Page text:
The article “Malaria in Africa: progress and prospects in the decade since the Abuja declaration” by Robert W. Snow and Kevin Marsh makes me feel excited about the collaborations between the international Health community and developing African nations in the fight against Malaria. As the topic of the article implies, a substantial amount of success has been made in reducing the number of people who die from Malaria in Africa. In 2009, the Global fund increased funding for Malaria initiatives to the amount of 5.3 billion – about 75% of all external financing according to the article. “The new funds have been used to support a fairly consistent set of priority interventions across most African countries, including use of insecticide-treated nets, selective use of indoor residual house spraying, reduction of maternal and neonatal consequences of infection during pregnancy, replacement of failing drugs with Artemisinin-based combination therapy (ACT), and improvement of diagnostic capacities at the point of care with rapid tests.
Health headlines in various African countries are also aggressively discussing ways in which the above-mentioned interventions are being implemented especially since they have Millennium development goals to achieve. In Nigeria for instance, the Minister of Health Prof. Onyebuchi Chukwu directed doctors to phase out Chloroquine as a means for treating Malaria, and has asked them to start using ACT treatments instead. Sierra Leone also kicked off a health campaign designed to bring them closer to their Roll Back Malaria 2010 Millennium development goals. Malaria is getting attention in the international health community, and this attention is keeping African countries focused on implementing Malaria interventions especially since they also have to account for funds they receive from foreign aid. The big question is can we keep this momentum going?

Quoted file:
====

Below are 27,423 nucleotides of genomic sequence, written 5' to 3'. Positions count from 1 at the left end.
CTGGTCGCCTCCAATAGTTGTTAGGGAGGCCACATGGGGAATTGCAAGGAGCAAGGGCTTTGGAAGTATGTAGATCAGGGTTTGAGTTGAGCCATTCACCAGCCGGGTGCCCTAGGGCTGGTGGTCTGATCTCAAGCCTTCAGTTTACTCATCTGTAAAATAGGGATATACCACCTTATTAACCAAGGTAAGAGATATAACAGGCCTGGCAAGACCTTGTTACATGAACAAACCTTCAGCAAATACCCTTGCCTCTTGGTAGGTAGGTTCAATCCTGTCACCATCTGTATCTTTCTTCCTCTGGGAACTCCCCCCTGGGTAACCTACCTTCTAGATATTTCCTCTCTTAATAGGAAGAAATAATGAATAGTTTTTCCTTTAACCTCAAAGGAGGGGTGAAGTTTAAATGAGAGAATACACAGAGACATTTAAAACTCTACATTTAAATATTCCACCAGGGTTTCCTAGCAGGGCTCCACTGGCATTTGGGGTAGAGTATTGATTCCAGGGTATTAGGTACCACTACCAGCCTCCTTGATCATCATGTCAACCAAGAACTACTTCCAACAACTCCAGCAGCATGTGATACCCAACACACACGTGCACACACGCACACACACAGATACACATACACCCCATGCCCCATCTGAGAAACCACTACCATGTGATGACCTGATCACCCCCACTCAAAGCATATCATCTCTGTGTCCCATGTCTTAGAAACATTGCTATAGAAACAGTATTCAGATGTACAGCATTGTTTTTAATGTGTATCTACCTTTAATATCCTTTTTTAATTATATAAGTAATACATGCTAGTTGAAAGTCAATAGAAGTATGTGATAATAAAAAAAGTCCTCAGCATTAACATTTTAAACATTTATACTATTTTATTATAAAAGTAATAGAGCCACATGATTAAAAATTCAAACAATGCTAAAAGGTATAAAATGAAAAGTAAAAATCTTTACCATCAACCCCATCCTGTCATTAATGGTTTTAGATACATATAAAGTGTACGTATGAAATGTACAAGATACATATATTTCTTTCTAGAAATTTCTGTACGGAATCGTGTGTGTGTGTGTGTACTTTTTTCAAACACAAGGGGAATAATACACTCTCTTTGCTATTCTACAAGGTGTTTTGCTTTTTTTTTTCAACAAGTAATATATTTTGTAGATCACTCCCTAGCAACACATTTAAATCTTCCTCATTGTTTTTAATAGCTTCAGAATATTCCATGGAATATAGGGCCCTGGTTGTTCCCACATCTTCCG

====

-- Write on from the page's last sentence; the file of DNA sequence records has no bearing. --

I remember growing up in Nigeria and being afflicted with Malaria. Everyone knew chloroquine was your only hope against Malaria. Most of us freaked out at the thought of taking it because the side effect of chloroquine was an uncontrollable itch that made one consider suffering through the illness without taking any medication. Fast forward to 2010 – chloroquine is no longer an option for curing Malaria since populations are immune to the drug. If you ask me, I say change is taking place and progress has definitely been made. The big question again is can we keep this momentum going?
Evidence seen in Zanzibar where there have already achieved “low parasite prevalence” and considerable reduction in the incidence of Malaria show that “active detection of all new cases would be difficult and would not be cost effective over the next 25 years; overall elimination would be more expensive than maintaining sustained control.” Translation – we still have work to do. Snow and Marsh believe that based on current practices, Malaria can controlled at the very least. Again I ask the question can we keep our momentum going? I hope so.
Donor fatigue,” and shifting our focus to other diseases could make the global health community lose the momentum we have going on controlling Malaria but we must continue to work together –Research groups, governments and the international community alike to have a fighting chance against Malaria.We must learn from lessons of the past and ensure that we act fast before afflicted populations develop immunity to the new therapies being implemented. While it is clear that complete eradication cannot be achieved with the level of resources invested in the fight against Malaria at this time, controlling the disease is still the first step to the greater goal of eradication. The global health community is due for another successful eradication of a disease. If we keep up our momentum, It can be Malaria.